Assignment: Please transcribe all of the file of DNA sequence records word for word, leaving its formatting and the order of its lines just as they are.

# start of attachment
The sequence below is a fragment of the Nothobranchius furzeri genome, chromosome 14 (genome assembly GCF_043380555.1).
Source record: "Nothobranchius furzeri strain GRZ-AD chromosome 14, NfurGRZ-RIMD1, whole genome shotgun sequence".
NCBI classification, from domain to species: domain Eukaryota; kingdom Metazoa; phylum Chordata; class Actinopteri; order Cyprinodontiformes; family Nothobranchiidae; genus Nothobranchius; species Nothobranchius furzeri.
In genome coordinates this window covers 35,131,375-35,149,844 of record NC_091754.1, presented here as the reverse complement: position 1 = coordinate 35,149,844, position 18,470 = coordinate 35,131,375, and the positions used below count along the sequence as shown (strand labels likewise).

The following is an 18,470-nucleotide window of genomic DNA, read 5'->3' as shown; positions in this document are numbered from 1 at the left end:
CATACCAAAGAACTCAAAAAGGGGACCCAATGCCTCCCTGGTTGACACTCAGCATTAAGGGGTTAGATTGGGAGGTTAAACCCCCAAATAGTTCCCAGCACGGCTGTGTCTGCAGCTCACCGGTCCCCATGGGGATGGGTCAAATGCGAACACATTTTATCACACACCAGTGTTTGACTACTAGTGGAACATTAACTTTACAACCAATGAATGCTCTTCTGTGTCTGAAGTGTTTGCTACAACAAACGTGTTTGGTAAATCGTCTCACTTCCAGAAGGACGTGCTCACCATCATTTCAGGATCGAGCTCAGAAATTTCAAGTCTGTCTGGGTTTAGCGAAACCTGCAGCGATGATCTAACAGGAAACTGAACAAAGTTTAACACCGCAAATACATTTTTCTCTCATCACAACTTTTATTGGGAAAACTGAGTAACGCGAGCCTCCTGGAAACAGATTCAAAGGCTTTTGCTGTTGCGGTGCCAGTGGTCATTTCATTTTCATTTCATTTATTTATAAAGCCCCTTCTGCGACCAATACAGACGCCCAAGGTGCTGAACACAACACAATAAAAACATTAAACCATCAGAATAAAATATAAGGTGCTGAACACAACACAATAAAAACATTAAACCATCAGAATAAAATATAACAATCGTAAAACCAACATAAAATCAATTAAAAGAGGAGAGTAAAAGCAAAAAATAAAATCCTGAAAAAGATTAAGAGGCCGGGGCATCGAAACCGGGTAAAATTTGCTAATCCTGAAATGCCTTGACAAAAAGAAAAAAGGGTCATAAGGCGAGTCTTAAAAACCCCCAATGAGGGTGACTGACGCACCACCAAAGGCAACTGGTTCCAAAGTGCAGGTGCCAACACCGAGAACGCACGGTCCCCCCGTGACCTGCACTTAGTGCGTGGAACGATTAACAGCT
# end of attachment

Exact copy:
The sequence below is a fragment of the Nothobranchius furzeri genome, chromosome 14 (genome assembly GCF_043380555.1).
Source record: "Nothobranchius furzeri strain GRZ-AD chromosome 14, NfurGRZ-RIMD1, whole genome shotgun sequence".
NCBI classification, from domain to species: domain Eukaryota; kingdom Metazoa; phylum Chordata; class Actinopteri; order Cyprinodontiformes; family Nothobranchiidae; genus Nothobranchius; species Nothobranchius furzeri.
In genome coordinates this window covers 35,131,375-35,149,844 of record NC_091754.1, presented here as the reverse complement: position 1 = coordinate 35,149,844, position 18,470 = coordinate 35,131,375, and the positions used below count along the sequence as shown (strand labels likewise).

The following is an 18,470-nucleotide window of genomic DNA, read 5'->3' as shown; positions in this document are numbered from 1 at the left end:
CATACCAAAGAACTCAAAAAGGGGACCCAATGCCTCCCTGGTTGACACTCAGCATTAAGGGGTTAGATTGGGAGGTTAAACCCCCAAATAGTTCCCAGCACGGCTGTGTCTGCAGCTCACCGGTCCCCATGGGGATGGGTCAAATGCGAACACATTTTATCACACACCAGTGTTTGACTACTAGTGGAACATTAACTTTACAACCAATGAATGCTCTTCTGTGTCTGAAGTGTTTGCTACAACAAACGTGTTTGGTAAATCGTCTCACTTCCAGAAGGACGTGCTCACCATCATTTCAGGATCGAGCTCAGAAATTTCAAGTCTGTCTGGGTTTAGCGAAACCTGCAGCGATGATCTAACAGGAAACTGAACAAAGTTTAACACCGCAAATACATTTTTCTCTCATCACAACTTTTATTGGGAAAACTGAGTAACGCGAGCCTCCTGGAAACAGATTCAAAGGCTTTTGCTGTTGCGGTGCCAGTGGTCATTTCATTTTCATTTCATTTATTTATAAAGCCCCTTCTGCGACCAATACAGACGCCCAAGGTGCTGAACACAACACAATAAAAACATTAAACCATCAGAATAAAATATAAGGTGCTGAACACAACACAATAAAAACATTAAACCATCAGAATAAAATATAACAATCGTAAAACCAACATAAAATCAATTAAAAGAGGAGAGTAAAAGCAAAAAATAAAATCCTGAAAAAGATTAAGAGGCCGGGGCATCGAAACCGGGTAAAATTTGCTAATCCTGAAATGCCTTGACAAAAAGAAAAAAGGGTCATAAGGCGAGTCTTAAAAACCCCCAATGAGGGTGACTGACGCACCACCAAAGGCAACTGGTTCCAAAGTGCAGGTGCCAACACCGAGAACGCACGGTCCCCCCGTGACCTGCACTTAGTGCGTGGAACGATTAACAGCT